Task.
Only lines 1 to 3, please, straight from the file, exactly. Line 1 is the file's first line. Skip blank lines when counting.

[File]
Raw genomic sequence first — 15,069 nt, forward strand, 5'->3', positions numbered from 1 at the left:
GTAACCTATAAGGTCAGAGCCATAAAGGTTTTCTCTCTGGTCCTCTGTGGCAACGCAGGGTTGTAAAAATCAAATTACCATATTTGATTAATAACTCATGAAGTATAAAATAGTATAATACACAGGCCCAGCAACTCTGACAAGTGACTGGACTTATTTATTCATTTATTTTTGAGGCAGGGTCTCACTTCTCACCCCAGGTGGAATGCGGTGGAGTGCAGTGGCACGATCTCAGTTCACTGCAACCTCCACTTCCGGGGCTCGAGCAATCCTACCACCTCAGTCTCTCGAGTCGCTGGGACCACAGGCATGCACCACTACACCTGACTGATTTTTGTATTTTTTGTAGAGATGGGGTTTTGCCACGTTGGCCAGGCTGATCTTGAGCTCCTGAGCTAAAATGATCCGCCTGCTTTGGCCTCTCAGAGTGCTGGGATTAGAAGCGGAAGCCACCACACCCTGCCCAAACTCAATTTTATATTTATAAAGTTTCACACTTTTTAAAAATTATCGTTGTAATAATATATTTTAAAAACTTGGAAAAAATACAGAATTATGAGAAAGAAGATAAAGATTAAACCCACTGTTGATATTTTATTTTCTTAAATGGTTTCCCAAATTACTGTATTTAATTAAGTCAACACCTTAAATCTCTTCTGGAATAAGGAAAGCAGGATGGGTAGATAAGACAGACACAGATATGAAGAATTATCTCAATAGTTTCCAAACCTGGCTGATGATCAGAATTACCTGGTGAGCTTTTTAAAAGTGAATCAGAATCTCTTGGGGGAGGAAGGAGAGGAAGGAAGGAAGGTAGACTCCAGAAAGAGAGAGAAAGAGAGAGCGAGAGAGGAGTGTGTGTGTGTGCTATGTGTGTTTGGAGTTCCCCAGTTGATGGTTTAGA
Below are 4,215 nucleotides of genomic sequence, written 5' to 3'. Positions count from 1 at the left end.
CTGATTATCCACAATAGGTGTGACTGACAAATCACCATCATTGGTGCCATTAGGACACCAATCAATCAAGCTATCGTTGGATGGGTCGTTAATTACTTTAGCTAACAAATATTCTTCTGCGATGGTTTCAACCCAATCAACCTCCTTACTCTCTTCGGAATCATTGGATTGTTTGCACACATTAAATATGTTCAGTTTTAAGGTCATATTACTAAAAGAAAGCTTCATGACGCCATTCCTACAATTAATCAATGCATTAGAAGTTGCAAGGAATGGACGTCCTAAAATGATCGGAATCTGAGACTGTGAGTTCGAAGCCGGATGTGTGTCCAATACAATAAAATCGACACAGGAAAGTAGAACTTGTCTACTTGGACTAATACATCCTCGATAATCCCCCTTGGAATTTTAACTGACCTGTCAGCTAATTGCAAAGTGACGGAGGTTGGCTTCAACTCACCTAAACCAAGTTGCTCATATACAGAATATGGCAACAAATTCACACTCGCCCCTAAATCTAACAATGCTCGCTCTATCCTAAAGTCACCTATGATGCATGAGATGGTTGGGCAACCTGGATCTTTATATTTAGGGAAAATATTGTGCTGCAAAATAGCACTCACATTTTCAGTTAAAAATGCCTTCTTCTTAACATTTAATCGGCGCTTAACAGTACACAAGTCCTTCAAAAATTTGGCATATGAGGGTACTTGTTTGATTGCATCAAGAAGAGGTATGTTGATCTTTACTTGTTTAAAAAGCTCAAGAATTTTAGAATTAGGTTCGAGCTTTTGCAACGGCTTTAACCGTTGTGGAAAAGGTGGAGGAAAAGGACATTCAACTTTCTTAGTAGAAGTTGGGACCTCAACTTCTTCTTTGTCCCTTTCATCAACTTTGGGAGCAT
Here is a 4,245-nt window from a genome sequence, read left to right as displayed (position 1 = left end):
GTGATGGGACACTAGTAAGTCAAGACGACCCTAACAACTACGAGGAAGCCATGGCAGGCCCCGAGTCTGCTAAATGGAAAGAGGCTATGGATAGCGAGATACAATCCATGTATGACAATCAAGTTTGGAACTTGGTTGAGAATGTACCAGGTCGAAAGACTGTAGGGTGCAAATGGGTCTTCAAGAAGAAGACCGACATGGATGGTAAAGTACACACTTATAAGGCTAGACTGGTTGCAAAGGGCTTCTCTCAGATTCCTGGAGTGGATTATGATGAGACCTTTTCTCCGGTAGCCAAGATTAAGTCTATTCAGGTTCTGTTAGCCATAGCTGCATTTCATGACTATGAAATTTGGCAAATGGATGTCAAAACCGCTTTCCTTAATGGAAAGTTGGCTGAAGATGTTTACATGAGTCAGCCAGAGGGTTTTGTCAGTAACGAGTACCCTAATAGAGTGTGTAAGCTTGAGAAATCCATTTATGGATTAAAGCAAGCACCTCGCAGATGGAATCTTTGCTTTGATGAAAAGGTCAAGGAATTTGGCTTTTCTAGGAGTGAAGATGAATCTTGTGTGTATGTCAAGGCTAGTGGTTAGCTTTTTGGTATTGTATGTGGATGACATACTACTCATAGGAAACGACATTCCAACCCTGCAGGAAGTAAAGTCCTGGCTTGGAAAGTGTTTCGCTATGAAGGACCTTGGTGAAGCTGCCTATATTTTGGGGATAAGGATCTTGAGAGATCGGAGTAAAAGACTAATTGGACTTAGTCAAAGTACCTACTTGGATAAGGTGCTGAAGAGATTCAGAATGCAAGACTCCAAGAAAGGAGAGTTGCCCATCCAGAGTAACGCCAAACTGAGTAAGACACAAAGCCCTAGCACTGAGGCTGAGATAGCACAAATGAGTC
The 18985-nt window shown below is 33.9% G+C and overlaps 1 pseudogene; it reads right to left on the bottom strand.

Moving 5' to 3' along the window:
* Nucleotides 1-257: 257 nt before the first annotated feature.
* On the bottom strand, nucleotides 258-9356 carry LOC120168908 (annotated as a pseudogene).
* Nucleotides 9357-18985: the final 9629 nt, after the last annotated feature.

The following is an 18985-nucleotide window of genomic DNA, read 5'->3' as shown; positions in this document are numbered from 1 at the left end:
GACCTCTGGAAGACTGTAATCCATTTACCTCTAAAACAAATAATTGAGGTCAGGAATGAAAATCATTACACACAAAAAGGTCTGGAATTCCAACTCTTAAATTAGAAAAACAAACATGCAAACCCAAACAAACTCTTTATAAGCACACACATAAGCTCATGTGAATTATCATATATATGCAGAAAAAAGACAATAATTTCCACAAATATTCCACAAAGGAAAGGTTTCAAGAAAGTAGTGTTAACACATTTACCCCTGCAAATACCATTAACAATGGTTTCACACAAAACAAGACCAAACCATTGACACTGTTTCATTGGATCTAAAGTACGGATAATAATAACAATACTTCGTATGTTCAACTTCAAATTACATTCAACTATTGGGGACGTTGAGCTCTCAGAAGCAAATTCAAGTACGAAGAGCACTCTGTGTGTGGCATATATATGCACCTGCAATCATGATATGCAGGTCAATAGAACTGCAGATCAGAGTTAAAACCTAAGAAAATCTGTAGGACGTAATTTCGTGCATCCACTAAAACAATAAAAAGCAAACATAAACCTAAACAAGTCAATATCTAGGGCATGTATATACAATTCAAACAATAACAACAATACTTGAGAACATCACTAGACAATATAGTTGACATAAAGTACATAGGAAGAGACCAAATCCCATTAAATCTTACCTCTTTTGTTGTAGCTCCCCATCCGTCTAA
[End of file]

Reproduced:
Raw genomic sequence first — 15,069 nt, forward strand, 5'->3', positions numbered from 1 at the left:
GTAACCTATAAGGTCAGAGCCATAAAGGTTTTCTCTCTGGTCCTCTGTGGCAACGCAGGGTTGTAAAAATCAAATTACCATATTTGATTAATAACTCATGAAGTATAAAATAGTATAATACACAGGCCCAGCAACTCTGACAAGTGACTGGACTTATTTATTCATTTATTTTTGAGGCAGGGTCTCACTTCTCACCCCAGGTGGAATGCGGTGGAGTGCAGTGGCACGATCTCAGTTCACTGCAACCTCCACTTCCGGGGCTCGAGCAATCCTACCACCTCAGTCTCTCGAGTCGCTGGGACCACAGGCATGCACCACTACACCTGACTGATTTTTGTATTTTTTGTAGAGATGGGGTTTTGCCACGTTGGCCAGGCTGATCTTGAGCTCCTGAGCTAAAATGATCCGCCTGCTTTGGCCTCTCAGAGTGCTGGGATTAGAAGCGGAAGCCACCACACCCTGCCCAAACTCAATTTTATATTTATAAAGTTTCACACTTTTTAAAAATTATCGTTGTAATAATATATTTTAAAAACTTGGAAAAAATACAGAATTATGAGAAAGAAGATAAAGATTAAACCCACTGTTGATATTTTATTTTCTTAAATGGTTTCCCAAATTACTGTATTTAATTAAGTCAACACCTTAAATCTCTTCTGGAATAAGGAAAGCAGGATGGGTAGATAAGACAGACACAGATATGAAGAATTATCTCAATAGTTTCCAAACCTGGCTGATGATCAGAATTACCTGGTGAGCTTTTTAAAAGTGAATCAGAATCTCTTGGGGGAGGAAGGAGAGGAAGGAAGGAAGGTAGACTCCAGAAAGAGAGAGAAAGAGAGAGCGAGAGAGGAGTGTGTGTGTGTGCTATGTGTGTTTGGAGTTCCCCAGTTGATGGTTTAGA
Below are 4,215 nucleotides of genomic sequence, written 5' to 3'. Positions count from 1 at the left end.